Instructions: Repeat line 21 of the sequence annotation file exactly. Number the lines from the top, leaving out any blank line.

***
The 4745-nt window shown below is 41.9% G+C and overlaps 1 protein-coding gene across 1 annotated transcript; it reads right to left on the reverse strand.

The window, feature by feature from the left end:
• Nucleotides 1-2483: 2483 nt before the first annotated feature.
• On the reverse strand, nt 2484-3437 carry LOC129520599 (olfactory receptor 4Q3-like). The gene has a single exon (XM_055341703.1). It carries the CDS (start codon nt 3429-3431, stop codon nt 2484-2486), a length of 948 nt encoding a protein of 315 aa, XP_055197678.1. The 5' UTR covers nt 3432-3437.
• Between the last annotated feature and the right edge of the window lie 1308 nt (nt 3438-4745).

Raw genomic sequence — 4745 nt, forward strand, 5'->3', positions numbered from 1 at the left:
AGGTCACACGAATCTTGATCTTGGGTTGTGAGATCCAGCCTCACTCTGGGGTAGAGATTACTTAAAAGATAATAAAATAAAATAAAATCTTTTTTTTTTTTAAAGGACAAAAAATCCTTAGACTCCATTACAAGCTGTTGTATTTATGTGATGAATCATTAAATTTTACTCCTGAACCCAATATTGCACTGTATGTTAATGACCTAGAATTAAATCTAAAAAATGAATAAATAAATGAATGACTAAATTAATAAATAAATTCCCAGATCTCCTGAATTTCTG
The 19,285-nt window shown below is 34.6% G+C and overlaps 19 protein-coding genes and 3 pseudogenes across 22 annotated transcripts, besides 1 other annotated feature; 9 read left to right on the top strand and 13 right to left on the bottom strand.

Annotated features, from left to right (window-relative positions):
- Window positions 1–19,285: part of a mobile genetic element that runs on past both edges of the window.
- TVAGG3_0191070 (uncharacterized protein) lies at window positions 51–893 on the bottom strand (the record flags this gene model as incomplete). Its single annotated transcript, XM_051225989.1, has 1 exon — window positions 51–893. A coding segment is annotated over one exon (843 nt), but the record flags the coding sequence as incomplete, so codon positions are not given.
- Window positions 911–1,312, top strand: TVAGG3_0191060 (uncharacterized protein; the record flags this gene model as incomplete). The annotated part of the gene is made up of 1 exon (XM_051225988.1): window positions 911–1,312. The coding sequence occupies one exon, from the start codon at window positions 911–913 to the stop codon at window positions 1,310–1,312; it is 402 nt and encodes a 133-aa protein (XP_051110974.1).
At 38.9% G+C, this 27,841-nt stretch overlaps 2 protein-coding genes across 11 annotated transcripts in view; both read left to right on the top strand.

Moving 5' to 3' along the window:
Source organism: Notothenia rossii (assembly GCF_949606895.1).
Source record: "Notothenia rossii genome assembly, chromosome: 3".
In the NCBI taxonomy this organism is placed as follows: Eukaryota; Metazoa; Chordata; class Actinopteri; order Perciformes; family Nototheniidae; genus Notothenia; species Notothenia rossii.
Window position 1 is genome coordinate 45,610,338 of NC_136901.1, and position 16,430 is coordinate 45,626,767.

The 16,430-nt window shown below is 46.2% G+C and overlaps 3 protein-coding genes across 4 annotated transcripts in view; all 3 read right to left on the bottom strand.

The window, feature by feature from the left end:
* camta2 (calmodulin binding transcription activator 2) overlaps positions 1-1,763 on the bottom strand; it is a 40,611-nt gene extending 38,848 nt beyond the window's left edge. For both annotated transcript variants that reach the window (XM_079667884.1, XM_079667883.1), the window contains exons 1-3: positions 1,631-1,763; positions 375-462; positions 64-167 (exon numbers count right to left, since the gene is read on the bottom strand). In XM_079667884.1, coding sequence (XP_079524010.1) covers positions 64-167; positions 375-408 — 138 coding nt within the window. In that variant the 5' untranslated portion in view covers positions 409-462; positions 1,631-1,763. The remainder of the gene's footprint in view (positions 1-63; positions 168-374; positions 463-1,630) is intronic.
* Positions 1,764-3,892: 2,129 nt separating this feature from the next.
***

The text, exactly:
* camta2 (calmodulin binding transcription activator 2) overlaps positions 1-1,763 on the bottom strand; it is a 40,611-nt gene extending 38,848 nt beyond the window's left edge. For both annotated transcript variants that reach the window (XM_079667884.1, XM_079667883.1), the window contains exons 1-3: positions 1,631-1,763; positions 375-462; positions 64-167 (exon numbers count right to left, since the gene is read on the bottom strand). In XM_079667884.1, coding sequence (XP_079524010.1) covers positions 64-167; positions 375-408 — 138 coding nt within the window. In that variant the 5' untranslated portion in view covers positions 409-462; positions 1,631-1,763. The remainder of the gene's footprint in view (positions 1-63; positions 168-374; positions 463-1,630) is intronic.